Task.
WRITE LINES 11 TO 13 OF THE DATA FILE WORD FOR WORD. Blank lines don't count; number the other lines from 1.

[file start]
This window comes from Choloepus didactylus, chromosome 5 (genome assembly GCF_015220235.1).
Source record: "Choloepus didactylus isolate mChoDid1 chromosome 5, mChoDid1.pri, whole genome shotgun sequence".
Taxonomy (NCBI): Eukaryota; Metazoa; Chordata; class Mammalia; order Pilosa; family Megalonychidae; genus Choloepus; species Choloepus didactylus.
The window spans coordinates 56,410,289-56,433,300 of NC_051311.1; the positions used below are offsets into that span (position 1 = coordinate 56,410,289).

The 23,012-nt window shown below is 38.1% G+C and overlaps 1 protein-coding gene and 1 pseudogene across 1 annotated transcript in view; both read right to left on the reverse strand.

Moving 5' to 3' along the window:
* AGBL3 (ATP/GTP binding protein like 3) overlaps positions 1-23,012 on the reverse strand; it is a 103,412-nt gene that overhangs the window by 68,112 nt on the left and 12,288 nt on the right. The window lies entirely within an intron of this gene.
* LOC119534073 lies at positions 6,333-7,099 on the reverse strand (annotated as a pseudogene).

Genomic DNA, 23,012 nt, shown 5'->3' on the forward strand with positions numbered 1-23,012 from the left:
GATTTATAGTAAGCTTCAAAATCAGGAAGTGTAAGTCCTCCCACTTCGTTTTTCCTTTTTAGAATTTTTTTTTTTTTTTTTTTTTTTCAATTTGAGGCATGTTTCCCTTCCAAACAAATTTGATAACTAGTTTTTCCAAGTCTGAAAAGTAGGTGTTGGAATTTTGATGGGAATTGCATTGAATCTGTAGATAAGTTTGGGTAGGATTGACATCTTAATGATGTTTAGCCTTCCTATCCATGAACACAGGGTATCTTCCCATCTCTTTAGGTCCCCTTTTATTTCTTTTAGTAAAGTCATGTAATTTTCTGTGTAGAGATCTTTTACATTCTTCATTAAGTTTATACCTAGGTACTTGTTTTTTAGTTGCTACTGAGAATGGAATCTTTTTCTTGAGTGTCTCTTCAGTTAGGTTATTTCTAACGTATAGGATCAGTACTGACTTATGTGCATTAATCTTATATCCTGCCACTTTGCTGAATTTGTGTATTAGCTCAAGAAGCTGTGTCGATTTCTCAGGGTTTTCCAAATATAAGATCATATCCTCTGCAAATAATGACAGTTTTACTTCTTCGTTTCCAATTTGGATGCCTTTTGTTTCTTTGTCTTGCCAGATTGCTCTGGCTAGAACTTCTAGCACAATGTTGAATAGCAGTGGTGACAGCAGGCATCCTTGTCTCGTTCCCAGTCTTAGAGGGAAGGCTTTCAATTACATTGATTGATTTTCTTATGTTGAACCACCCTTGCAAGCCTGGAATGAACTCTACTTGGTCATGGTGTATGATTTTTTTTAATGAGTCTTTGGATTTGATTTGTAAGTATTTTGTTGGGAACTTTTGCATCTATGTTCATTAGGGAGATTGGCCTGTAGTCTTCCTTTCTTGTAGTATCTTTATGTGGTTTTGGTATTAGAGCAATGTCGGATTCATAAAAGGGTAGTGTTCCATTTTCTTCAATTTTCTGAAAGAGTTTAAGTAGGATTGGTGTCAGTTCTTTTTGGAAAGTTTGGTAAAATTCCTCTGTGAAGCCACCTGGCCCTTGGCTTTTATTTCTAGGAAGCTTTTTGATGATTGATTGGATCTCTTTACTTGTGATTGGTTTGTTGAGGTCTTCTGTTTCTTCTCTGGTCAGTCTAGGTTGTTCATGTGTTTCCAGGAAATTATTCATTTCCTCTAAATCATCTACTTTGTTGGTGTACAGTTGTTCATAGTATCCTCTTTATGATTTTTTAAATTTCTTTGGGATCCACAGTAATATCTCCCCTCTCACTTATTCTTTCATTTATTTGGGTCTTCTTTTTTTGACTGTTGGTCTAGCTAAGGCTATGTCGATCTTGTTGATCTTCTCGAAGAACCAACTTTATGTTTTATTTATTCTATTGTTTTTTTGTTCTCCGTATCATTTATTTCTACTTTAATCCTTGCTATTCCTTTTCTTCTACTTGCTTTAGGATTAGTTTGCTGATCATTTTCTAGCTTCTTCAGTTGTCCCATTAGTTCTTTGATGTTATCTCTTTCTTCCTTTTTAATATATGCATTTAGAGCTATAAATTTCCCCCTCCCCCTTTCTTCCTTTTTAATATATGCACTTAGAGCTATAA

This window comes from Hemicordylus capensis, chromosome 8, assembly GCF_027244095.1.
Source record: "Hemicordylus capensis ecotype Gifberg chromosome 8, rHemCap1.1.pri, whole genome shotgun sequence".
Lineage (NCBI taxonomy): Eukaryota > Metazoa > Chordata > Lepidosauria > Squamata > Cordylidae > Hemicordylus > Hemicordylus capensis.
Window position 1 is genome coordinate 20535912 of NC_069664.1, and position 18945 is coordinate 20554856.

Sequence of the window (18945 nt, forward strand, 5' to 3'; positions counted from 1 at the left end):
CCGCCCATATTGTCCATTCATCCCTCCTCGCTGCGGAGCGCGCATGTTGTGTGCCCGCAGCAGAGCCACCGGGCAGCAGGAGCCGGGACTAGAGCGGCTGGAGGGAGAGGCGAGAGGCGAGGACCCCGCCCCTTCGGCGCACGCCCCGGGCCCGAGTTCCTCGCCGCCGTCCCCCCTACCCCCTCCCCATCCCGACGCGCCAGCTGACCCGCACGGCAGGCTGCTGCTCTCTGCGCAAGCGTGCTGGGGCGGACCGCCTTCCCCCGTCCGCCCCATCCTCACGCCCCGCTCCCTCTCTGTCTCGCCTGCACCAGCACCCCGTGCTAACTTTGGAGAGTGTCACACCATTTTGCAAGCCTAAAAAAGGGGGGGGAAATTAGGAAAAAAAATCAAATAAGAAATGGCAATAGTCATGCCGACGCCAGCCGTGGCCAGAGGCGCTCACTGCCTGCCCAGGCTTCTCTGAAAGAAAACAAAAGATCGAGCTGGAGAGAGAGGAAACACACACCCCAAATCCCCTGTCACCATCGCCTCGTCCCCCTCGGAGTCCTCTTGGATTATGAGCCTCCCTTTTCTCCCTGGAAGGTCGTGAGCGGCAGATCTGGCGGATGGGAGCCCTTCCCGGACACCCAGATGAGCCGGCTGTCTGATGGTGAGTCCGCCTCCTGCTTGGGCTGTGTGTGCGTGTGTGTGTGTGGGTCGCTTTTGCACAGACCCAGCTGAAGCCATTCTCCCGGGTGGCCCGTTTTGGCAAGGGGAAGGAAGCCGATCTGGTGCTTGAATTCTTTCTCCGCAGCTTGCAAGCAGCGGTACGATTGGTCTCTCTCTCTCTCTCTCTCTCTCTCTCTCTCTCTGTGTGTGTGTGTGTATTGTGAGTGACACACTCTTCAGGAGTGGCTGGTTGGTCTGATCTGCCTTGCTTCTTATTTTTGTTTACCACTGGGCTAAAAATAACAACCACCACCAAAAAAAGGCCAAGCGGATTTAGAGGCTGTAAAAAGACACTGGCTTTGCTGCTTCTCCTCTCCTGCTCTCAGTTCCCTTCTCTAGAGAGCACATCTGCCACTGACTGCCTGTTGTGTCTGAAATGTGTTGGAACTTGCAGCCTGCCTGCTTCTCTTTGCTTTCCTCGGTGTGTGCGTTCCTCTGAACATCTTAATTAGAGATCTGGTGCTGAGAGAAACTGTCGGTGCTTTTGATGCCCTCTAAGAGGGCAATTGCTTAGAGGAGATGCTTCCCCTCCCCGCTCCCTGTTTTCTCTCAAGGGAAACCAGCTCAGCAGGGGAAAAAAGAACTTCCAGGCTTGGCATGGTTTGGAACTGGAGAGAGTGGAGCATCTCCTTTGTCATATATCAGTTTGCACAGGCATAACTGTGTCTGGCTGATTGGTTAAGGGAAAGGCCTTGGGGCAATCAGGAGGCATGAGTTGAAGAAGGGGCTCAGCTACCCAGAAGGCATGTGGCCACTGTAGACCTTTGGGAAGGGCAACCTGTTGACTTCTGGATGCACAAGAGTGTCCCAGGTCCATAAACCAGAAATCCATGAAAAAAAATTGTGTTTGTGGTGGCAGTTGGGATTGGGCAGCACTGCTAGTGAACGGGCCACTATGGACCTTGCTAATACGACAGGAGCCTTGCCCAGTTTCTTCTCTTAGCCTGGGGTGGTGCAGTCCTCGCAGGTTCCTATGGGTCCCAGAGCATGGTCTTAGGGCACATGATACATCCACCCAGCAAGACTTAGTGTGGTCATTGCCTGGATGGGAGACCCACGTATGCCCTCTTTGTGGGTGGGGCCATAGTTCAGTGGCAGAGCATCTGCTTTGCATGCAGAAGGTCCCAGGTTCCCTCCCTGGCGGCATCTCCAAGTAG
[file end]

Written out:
This window comes from Hemicordylus capensis, chromosome 8, assembly GCF_027244095.1.
Source record: "Hemicordylus capensis ecotype Gifberg chromosome 8, rHemCap1.1.pri, whole genome shotgun sequence".
Lineage (NCBI taxonomy): Eukaryota > Metazoa > Chordata > Lepidosauria > Squamata > Cordylidae > Hemicordylus > Hemicordylus capensis.